And Bush himself indicated last Tuesday, in an interview with PBS's Charlie Rose, that he was re-thinking what an "acceptable level of violence" for Iraq might be. "Even though all violence is to be abhorred, nevertheless, there is -- you know, there's certain violence -- levels of violence that people say, 'Well gosh, I can go about my life,'" Bush said.

Iraq Today

Sudarsan Raghavan and Karin Brulliard write in The Washington Post: "The deaths of more than 100 American troops in April made it the deadliest month so far this year for U.S. forces in Iraq, underscoring the growing exposure of Americans as thousands of reinforcements arrive for an 11-week-old offensive to tame sectarian violence."

Glenn Kessler writes in The Washington Post: "The number of terrorism incidents in Iraq -- and resulting deaths, injuries and kidnappings -- skyrocketed from 2005 to 2006, according to statistics released by U.S. counterterrorism officials yesterday.

"Of the 14,338 reported terrorist attacks worldwide last year, 45 percent took place in Iraq, and 65 percent of the global fatalities stemming from terrorism occurred in Iraq. In 2005, Iraq accounted for 30 percent of the worldwide terrorist attacks."

Ron Hutcheson writes for McClatchy Newspapers: "The bitter fight over the latest Iraq spending bill has all but obscured a sobering fact: The war will soon cost more than $500 billion.

"That's about ten times more than the Bush administration anticipated before the war started four years ago, and no one can predict how high the tab will go."

(Scholars Linda Bilmes and Joseph E. Stiglitz wrote on NiemanWatchdog.org last November that if you consider not only the current and future budgetary costs, but the economic impact of lives lost, jobs interrupted and oil prices driven higher by political uncertainty in the Middle East, the cost of the war is easily going to be over $2 trillion.)

And here's a fascinating finding from the latest Gallup Poll: "Americans rate General David Petraeus, the commander of U.S. forces in Iraq, as a more reliable source about what's going in Iraq than any of 15 other government, political, and military leaders measured in a recent Gallup Panel poll. President George W. Bush and Vice President Dick Cheney have reliability scores near the bottom of the list."

Bill Clinton, Hillary Clinton, Barack Obama, the first president Bush and Jimmy Carter are all among those considered more reliable source of information about Iraq than Bush and Cheney.

The Attorney Purge

The evidence continues to mount that the White House's political staff exerted unusually direct control over the hiring and firing process at the Justice Department.

Murray Waas writes for the National Journal: "Attorney General Alberto Gonzales signed a highly confidential order in March 2006 delegating to two of his top aides -- who have since resigned because of their central roles in the firings of eight U.S. attorneys -- extraordinary authority over the hiring and firing of most non-civil-service employees of the Justice Department. . . .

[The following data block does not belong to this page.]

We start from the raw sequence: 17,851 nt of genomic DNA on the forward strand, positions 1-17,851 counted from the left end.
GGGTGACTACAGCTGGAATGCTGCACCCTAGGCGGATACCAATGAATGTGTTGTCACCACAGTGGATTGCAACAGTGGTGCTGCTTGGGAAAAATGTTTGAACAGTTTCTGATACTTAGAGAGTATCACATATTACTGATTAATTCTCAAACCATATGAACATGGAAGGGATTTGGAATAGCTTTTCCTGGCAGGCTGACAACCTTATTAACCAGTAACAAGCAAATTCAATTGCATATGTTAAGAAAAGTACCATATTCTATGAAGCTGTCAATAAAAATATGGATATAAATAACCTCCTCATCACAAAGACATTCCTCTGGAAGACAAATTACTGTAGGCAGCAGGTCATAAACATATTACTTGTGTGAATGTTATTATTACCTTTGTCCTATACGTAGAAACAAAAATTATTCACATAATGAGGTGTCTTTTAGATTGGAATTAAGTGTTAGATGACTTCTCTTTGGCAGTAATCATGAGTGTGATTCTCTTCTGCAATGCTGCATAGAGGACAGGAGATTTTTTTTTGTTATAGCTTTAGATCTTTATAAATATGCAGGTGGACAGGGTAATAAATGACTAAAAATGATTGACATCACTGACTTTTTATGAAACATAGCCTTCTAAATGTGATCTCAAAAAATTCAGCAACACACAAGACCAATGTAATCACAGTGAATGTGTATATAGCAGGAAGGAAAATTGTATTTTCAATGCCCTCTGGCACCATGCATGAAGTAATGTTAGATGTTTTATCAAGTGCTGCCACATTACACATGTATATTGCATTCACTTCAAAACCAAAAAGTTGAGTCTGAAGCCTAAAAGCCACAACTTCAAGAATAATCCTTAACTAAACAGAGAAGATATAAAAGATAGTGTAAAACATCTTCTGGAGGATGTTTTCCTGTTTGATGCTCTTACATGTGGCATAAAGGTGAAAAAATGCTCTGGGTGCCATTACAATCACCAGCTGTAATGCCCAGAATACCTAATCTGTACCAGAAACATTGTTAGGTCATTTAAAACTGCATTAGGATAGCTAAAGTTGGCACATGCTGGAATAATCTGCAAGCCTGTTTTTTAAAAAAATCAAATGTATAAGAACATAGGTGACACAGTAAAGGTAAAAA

"In the order, Gonzales delegated to his then-chief of staff, D. Kyle Sampson, and his White House liaison 'the authority, with the approval of the Attorney General, to take final action in matters pertaining to the appointment, employment, pay, separation, and general administration' of virtually all non-civil-service employees of the Justice Department, including all of the department's political appointees who do not require Senate confirmation. Monica Goodling became White House liaison in April 2006, the month after Gonzales signed the order.

"The existence of the order suggests that a broad effort was under way by the White House to place politically and ideologically loyal appointees throughout the Justice Department, not just at the U.S.-attorney level. Department records show that the personnel authority was delegated to the two aides at about the same time they were working with the White House in planning the firings of a dozen U.S. attorneys, eight of whom were, in fact, later dismissed.

"A senior executive branch official familiar with the delegation of authority said in an interview that -- as was the case with the firings of the U.S. attorneys and the selection of their replacements -- the two aides intended to work closely with White House political aides and the White House counsel's office in deciding which senior Justice Department officials to dismiss and whom to appoint to their posts. 'It was an attempt to make the department more responsive to the political side of the White House and to do it in such a way that people would not know it was going on,' the official said."

Senate Judiciary Committee Chairman Patrick Leahy released a statement in response to Waas's article: "It is disturbing to learn that the Attorney General was granting extraordinary and sweeping authority to the same political operatives who were plotting with the White House to dilute our system of checks and balances in the confirmation of U.S. Attorneys. . . .